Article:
What this election has done is to throw back the curtain on left and right alike. Unmasked the ugliness that has masqueraded as Politics In The Name Of Religion. The light of day has finally flooded in, and no one can pull the curtain closed again.

The bottom line is, “Choose ye this day whom ye will serve. As for me and my household, we will serve the Lord.”

I’ve chosen. Not Democrat, Republican, liberal or conservative. I’ve chosen Jesus, in the strictest sense. Does a policy (a stance, an attitude, etc) contradict what Jesus said, what he did, what he envisioned? Then I cannot support it, and I will speak against it if asked.

Does it affirm his vision of unabridged love, care, concern, and acceptance? Then I’ll do my best to affirm it and help make it so.

I don’t care to hear excuses about why doing something Jesus commanded (feed, clothe, house, provide medical care) isn’t practical or possible. My motto: the impossible just takes a little longer.

I’m a terrible servant of Christ. I’m gritchy, judgy, cranky. I know this. But I will keep trying until I run out of days to try.

Good Friday

Silhouette of Jesus with Cross over sunset concept for religion,

Good Friday thoughts:

I don’t believe in substitutionary atonement. As I’ve commented in the past, I don’t believe God set up all of creation, called it good, then turned around and ‘tested’ the first two people, who – of course – failed the perfection test, whereupon God HAD to declare ALL of humanity fallen forevermore, destined for hell, until God finally sent Jesus, God’s own son, who God had murdered so God could call it even-steven-all’s-forgiven.

Another reason I don’t believe the substitutionary atonement story is because the focus then becomes ME. I am such a worm. I have sinned. I have fallen short. I am the reason for every lash, every thorn prick, every pound of the hammer. Me, me, ME. It’s all about ME. I spend my finite emotional energy feeling ‘bad’. And doesn’t that feel good? Look at how contrite I am. Look at how Christian I am.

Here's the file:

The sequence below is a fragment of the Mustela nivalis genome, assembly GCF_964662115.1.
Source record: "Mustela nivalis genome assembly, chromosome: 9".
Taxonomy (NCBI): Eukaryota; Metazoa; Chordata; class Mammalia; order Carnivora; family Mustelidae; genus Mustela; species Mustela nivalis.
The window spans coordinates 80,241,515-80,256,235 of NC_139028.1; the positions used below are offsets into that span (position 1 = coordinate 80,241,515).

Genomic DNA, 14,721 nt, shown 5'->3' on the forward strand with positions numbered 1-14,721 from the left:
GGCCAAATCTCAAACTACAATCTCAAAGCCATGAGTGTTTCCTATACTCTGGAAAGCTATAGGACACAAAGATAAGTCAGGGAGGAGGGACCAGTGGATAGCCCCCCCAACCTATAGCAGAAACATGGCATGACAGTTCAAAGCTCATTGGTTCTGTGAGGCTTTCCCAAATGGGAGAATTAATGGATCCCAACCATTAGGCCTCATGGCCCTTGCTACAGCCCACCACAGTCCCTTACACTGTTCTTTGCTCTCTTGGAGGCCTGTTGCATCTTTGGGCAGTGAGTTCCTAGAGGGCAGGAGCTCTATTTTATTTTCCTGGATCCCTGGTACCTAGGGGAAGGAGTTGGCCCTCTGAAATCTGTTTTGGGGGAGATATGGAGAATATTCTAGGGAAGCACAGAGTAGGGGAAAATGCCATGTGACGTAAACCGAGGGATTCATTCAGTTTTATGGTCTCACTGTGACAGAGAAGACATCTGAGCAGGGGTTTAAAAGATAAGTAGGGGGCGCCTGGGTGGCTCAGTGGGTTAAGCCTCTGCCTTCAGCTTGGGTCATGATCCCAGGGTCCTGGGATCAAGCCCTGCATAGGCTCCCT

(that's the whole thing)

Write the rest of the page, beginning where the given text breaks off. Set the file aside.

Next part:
Except that’s not what Jesus asked me to do. He was pretty darn clear about where he wanted his followers to spend their time and energy. And that was in feeding the hungry, giving water to the thirsty, clothing the under-clothed, caring for the sick, visiting the imprisoned.

Jesus’ statements were truly visionary in light of today’s world, where companies like Nestle are buying up water rights (including the right to rain water), which means that poor people in many parts of the world have NO ACCESS to water at all.

His statements were truly visionary as we look at America, which refuses to provide all of its citizens medical care, instead doling it out to those who can pay, and turning a blind eye when the financially insecure are ruined, or when the poor die.

And when he commanded his followers to do these things, he did NOT add the caveat, “If they’re deserving.” He didn’t ask us to set up a complicated system to be sure only the ‘truly’ needy received help. He didn’t ask us to judge everyone to be sure ‘cheaters’ weren’t included. He didn’t ask his followers to be watchdogs for ‘laziness’. (In fact, he had a pretty pointed parable that advocated for equal pay regardless of hours worked.)

No, what he said was: FEED. GIVE WATER. CLOTHE. PROVIDE MEDICAL CARE. VISIT.

And he also said DON’T JUDGE. He said this a LOT.

When I play the ‘who is deserving‘ game, I become the judging crowd who shouts, “Crucify him!”

“Why don’t they just get a job?” Crucify!
“Why don’t they get a BETTER job?” Crucify!
“Why don’t they move? (But not here)” Crucify!
“They must be lazy.” CRUCIFY!

These statements are the nails. If I say them, if I believe them, I am the hammer. I am the rough, unfeeling, unyielding cross upon which Jesus bleeds.

For me, the meaning of the crucifixion is clear. Stand up for justice, not ‘legality’. Stand up for food for all, water for all, clothing for all, health care for all, compassion for all. Then, and ONLY then, may I kneel at the cross and say, My God and My Savior. Anything else is wallowing self-service.